Hill Top Mine

© Craven & Pendle Geological Society

Entrance to the mine(April 2002)

Fossiliferous Coal Ball Concretion

Bivalve: Aviculopecten plicatus

Greens Clough.  The last large coal mine, extracting from the Lower Mountain Mine is at Hill Top Colliery in Greens Clough. Though closed in 1968, as you can see form the photograph to the right, the mine is still currently active be it in a small way.

To reduce the distance of underground drawing of coal in the Deerplay workings, in 1946, Brooks & Brooks (the successors of Brooks & Pickup) drove a drift into the far end of the Union Mine in Cliviger where it outcropped at the top of Greens Clough, near an ancient shooting lodge of the Towneley’s known as Hill Top.

An access road was taken from the Todmorden - Bacup road at Sharneyford over the top of Greens Clough to the mine. With nationalisation in 1947 Moorfield Colliery, Accrington was closed down, and the miners from this colliery bussed daily to Hill Top. The miners extracted 400 tons of coal a week for 20 years before this valuable Union Seam was exhausted in 1966. An interesting feature of the last two mines was the use of electrical power taken from their own overhead transmission lines. This enabled powerful pumps, running night and day, to be installed, and so as not to deprive the Irwell Vale of its natural water supply. The water at a a rate of 250 gallons per minute from Hill Top Colliery was piped over the watershed of Heald Moor into the Irwell Valley rather than the much cheaper alternative of pouring it down Greens Clough into the Yorkshire Calder.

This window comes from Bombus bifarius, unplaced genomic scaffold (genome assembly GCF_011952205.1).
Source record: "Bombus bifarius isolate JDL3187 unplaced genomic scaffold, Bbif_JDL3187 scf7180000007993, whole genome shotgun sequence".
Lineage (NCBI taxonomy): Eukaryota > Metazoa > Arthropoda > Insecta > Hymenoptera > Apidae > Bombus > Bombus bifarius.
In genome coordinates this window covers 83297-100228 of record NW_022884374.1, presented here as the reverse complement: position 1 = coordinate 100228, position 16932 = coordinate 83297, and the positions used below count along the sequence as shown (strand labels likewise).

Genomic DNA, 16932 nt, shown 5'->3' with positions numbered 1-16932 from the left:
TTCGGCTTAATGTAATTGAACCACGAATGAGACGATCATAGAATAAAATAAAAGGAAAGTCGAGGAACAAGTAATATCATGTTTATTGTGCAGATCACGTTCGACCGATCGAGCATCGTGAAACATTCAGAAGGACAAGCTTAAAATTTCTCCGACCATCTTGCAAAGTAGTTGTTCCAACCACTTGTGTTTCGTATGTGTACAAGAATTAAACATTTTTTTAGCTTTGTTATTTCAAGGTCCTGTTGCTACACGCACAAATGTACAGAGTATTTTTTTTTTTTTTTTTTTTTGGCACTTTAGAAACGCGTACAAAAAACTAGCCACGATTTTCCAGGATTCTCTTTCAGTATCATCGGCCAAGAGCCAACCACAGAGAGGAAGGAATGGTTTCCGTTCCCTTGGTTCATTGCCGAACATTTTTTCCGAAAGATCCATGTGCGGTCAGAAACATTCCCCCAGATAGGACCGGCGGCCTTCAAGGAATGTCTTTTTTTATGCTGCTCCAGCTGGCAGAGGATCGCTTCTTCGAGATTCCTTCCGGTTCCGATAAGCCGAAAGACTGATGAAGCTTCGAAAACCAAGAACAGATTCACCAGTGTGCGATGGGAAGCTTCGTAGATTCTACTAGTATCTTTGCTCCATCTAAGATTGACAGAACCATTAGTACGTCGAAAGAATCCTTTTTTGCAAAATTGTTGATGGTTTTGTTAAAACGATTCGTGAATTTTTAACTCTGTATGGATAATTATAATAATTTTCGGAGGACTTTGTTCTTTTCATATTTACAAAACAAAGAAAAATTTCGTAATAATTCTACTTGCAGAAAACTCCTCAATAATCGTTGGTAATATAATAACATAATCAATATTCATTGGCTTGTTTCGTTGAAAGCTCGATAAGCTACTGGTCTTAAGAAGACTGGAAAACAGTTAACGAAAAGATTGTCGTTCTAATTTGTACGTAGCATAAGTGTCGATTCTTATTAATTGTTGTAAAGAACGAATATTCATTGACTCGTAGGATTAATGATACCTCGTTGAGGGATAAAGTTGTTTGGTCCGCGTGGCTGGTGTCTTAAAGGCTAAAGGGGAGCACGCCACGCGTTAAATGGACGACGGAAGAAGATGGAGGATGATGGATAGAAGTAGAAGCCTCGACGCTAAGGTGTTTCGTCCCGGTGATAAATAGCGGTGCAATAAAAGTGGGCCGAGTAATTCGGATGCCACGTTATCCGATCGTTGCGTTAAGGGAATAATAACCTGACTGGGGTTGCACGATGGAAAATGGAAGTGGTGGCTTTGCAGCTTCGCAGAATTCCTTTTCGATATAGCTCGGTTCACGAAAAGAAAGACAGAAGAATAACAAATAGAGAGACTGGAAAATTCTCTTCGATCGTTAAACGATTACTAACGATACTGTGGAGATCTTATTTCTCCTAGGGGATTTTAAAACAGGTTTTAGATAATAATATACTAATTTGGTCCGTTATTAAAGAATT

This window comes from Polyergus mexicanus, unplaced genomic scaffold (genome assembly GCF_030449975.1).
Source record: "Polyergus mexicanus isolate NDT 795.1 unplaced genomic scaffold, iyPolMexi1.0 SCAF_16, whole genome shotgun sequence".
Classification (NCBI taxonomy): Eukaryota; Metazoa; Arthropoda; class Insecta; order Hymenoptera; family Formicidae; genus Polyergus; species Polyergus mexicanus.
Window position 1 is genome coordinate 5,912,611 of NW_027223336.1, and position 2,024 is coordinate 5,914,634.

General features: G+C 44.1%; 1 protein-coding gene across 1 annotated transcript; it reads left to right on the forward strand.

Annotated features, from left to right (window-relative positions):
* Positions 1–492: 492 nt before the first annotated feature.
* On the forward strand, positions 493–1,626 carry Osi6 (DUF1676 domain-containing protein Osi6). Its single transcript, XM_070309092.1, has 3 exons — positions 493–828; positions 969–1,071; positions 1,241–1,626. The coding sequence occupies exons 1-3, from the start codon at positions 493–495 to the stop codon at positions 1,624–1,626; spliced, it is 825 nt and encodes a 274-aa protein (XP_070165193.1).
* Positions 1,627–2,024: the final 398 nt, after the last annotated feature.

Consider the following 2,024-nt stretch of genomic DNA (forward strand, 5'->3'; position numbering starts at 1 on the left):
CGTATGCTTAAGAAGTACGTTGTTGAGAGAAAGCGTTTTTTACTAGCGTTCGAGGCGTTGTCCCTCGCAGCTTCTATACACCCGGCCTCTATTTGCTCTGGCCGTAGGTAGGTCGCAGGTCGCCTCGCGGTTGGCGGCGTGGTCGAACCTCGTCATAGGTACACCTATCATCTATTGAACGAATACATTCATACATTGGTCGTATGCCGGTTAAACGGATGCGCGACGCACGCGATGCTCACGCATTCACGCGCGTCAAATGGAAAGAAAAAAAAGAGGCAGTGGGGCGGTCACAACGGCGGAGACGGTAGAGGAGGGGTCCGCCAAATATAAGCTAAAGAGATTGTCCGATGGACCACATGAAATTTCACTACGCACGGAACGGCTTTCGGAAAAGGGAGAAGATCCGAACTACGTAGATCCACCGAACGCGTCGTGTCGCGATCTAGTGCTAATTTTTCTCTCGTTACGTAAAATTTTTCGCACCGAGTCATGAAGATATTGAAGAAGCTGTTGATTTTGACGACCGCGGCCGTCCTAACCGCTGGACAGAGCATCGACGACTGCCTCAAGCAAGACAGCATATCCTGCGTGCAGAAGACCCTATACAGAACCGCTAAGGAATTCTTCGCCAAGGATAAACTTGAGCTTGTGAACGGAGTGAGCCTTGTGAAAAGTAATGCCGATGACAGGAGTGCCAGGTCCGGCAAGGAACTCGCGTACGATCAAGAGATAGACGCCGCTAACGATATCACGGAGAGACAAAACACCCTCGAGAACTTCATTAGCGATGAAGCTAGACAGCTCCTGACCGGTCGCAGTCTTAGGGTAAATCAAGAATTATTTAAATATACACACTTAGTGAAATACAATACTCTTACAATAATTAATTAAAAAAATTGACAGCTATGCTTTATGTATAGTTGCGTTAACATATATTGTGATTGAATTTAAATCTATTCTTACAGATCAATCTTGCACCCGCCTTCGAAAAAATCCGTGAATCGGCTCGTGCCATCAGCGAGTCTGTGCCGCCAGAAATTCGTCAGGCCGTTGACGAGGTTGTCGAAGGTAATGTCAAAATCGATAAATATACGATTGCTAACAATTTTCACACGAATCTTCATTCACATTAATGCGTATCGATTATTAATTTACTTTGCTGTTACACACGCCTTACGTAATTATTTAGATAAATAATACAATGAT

The  photograph of the concretion is interesting for many reasons:

a) Firstly, this was one of the reasons why the local coal pits closed down.  The machinery installed in the pits failed because of the growing number of solid 'coal balls'.

b)  The waste tips of old were an excellent source of coal balls and fossil collectors reaped their reward!  Mind you a normal geology hammer was useless and eye protection was essential.

c)  Dr. Marie Stopes visited Hill Top Mine to collect fossils from the spoil heaps.  Her interest in trees and plants (flora) would have made these 'coal balls' a prime target because of the excellent preservation potential.  Marie Stopes was perhaps better known for her pioneering work on Family Planning and Birth Control.